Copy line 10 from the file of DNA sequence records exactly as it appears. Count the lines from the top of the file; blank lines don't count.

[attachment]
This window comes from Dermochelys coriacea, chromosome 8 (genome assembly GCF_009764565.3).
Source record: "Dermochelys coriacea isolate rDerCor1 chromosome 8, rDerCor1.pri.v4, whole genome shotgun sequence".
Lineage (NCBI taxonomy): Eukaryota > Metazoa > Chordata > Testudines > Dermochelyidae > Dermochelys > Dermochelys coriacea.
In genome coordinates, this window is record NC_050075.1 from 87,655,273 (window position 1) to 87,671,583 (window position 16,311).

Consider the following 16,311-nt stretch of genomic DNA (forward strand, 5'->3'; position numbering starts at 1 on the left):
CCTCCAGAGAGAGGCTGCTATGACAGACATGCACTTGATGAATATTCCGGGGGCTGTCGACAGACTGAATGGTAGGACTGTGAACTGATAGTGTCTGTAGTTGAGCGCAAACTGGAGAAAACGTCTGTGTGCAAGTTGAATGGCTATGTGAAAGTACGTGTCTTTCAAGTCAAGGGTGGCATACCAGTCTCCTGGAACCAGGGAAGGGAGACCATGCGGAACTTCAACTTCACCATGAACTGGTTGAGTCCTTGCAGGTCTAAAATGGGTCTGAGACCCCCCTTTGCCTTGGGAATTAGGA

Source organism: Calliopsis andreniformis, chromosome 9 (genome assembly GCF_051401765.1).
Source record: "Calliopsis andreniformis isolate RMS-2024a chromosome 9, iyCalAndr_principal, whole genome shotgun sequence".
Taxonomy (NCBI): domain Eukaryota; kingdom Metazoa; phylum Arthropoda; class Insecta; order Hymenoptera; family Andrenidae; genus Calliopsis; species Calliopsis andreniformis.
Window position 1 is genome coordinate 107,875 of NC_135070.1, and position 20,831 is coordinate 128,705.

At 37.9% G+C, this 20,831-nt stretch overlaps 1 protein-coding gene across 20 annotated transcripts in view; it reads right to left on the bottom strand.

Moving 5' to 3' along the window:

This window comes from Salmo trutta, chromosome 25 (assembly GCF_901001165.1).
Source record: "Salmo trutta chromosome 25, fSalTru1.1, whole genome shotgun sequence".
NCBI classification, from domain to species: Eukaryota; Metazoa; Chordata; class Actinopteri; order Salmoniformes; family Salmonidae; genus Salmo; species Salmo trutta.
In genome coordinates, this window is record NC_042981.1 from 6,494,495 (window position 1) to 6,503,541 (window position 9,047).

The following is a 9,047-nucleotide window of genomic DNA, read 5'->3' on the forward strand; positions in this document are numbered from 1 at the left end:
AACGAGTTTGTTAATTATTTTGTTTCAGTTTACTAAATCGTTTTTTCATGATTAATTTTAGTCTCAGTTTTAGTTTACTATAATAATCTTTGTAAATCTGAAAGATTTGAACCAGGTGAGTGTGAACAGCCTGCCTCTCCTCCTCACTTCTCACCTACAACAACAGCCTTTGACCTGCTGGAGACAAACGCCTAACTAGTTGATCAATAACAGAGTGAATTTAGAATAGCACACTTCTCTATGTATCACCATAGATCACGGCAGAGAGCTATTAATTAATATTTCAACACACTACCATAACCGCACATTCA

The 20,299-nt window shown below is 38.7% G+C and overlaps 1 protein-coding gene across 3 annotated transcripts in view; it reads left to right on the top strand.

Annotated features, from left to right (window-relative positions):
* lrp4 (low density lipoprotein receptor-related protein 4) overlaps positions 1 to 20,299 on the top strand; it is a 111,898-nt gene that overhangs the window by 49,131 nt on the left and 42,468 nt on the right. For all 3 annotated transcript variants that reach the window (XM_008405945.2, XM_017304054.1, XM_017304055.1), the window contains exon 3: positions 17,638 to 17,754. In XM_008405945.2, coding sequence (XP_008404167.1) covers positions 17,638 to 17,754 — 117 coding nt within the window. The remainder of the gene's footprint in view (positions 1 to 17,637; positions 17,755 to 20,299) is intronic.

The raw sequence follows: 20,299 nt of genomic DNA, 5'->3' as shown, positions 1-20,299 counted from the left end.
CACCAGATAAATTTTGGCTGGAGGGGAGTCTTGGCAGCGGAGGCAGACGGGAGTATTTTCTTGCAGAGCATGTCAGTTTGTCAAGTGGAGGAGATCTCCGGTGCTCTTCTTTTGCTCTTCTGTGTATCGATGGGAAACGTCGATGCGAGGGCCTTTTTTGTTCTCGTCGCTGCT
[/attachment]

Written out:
Window position 1 is genome coordinate 107,875 of NC_135070.1, and position 20,831 is coordinate 128,705.